BISMARCK, N.D. — An American Indian activist and former U.S. congressional candidate in North Dakota accused of inciting a riot during protests against the Dakota Access oil pipeline says he'll seek to present a "necessity defence" — justifying a crime by arguing it prevented a greater harm.
Chase Iron Eyes has pleaded not guilty to inciting a riot and criminal trespassing. He could face more than five years in prison if convicted at trial in February. The pipeline has since begun carrying oil from North Dakota through South Dakota and Iowa to Illinois.
At 11 o'clock this morning, four people chained themselves to a structure blocking an entrance of the Bank of America on 5th and Olive Street. Two of them locked themselves to the apex of a tripod, suspended at least a dozen feet in the air. The protesters were still there as of 2 p.m, blocking people from entering the bank.
Around the corner of the building was Feanette Black Bear, 65, holding the end of a sign blocking the building's other entrance and a bundle of sage. "We shut down business today!" she said.
Rattler sat on the sofa scrolling through his phone. It was a drizzling, cold spring day in Bismarck, North Dakota, but he wasn’t going outside much anyway. A great mountain of a man with thick black hair to his waist and a disarming gentleness, Rattler made the objects around him look small. The sofa on which he sat, the phone he held, the homey living room where we met, the whole city of Bismarck seemed too small for Rattler. But his bail conditions and an ankle monitor confined him to the area for over half a year as he awaits trial.
FARGO, N. D. –– The Fortune 500 company answerable for building the Dakota Access Pipeline across unceded 1851 Ft. Laramie Treaty territory is seeking $1 billion in damages in a new lawsuit against organized opposition involved with the Oceti Sakowin (Great Sioux Nation) struggle to block the private oil infrastructure project.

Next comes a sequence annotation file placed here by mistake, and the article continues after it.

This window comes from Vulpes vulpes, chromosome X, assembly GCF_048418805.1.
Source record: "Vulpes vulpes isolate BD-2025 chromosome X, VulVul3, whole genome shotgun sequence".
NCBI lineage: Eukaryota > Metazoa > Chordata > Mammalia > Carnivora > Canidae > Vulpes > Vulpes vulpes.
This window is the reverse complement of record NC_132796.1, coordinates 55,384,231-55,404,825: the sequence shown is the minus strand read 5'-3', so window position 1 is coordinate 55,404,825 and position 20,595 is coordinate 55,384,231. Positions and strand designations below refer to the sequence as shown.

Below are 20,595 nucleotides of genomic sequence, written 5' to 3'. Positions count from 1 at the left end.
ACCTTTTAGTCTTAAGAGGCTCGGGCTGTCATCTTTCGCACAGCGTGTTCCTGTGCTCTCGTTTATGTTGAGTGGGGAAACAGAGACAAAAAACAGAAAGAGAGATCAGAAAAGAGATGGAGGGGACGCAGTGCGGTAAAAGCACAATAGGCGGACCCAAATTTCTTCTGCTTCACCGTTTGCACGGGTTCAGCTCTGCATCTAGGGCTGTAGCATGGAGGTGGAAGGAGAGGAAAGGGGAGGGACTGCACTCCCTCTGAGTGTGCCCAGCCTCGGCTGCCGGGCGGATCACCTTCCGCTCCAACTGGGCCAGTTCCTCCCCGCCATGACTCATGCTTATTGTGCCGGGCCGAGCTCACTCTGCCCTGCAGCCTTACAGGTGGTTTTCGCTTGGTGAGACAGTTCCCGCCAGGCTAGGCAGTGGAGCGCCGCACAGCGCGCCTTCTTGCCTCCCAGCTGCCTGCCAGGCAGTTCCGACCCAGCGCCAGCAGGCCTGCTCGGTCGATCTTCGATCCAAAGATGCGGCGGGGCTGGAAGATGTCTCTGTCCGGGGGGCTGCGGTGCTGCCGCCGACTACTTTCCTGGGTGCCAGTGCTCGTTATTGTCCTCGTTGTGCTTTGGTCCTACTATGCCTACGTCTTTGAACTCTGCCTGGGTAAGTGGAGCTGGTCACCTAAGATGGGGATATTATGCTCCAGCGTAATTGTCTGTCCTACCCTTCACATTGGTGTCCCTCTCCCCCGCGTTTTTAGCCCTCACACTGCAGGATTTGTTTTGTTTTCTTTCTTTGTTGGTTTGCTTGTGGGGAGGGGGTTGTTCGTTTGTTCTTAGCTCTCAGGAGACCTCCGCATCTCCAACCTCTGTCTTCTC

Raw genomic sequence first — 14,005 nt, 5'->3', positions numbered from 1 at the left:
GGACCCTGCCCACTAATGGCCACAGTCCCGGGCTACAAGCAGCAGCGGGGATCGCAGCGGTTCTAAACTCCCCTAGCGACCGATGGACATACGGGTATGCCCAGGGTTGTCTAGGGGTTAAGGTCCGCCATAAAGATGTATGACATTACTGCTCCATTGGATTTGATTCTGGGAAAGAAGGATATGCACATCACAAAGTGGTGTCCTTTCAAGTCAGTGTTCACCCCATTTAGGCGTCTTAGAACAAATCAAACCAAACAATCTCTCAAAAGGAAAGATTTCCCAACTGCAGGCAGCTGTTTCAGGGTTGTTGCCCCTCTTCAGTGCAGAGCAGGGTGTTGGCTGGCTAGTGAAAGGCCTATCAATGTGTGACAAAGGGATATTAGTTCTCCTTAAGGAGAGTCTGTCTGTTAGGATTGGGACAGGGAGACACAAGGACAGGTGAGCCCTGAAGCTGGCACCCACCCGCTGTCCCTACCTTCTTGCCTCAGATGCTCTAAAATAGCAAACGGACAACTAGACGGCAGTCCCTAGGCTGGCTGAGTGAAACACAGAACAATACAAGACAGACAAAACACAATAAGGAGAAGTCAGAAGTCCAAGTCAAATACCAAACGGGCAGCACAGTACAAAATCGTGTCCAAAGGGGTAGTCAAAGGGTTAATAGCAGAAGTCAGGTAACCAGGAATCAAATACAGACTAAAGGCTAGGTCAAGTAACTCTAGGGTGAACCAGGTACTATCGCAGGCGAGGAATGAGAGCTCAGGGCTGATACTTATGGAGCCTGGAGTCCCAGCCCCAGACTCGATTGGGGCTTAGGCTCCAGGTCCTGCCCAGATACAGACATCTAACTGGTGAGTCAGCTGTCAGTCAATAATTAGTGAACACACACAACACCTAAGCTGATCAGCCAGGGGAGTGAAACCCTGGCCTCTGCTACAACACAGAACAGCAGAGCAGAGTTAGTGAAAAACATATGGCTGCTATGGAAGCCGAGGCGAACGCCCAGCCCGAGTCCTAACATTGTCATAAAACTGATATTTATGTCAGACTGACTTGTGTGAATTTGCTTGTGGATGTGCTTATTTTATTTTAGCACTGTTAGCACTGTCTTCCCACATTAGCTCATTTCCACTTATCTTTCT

Indigenous leaders are calling on Fisheries and Oceans Minister Dominic LeBlanc to immediately halt fish farming along British Columbia’s coastal region following the release of video footage showing diseased farmed Atlantic salmon –some blind, others with swollen gills and blisters—swimming through pens thick with fish feces.
Treaty No 6 - Alberta Canada’s only Indigenous-led climate justice organization, Indigenous Climate Action, is welcoming Eriel Tchekwie Deranger as the organization's first Executive Director. Deranger was a founding member of Indigenous Climate Action (ICA) and spent two years in the role of interim director, helping to build the strategic direction of the organization.
(This from the corporate press.) Some Indigenous leaders in B.C. scored a major victory recently after they successfully lobbied Premier John Horgan to join a legal fight to stop the Trans Mountain pipeline expansion.
The $7.4 billion project, which got the green light from Prime Minister Justin Trudeau last fall, now faces an uncertain future in the face of vehement opposition from some anti-pipeline protesters, which count many First Nations peoples among their ranks.
Tracey Lindberg holds the University Chair in Indigenous Laws, Legal Orders and Traditions and is a professor of Law at the Faculty of Law, Common Law Program, University of Ottawa. Angela Cameron holds the Greenberg Chair in Women and the Legal Profession at the Faculty of Law, Common Law Program, University of Ottawa.
OTTAWA -- The country's highest court has ruled that the federal government can rely on the National Energy Board to fulfil its duty to consult Indigenous communities about development projects in their traditional territories -- but only if the process is robust.
In unanimous decisions in two separate appeal cases which were heard together because of their similar issues, the court found the NEB did indeed fulfil the duty properly in one case but did not in the other.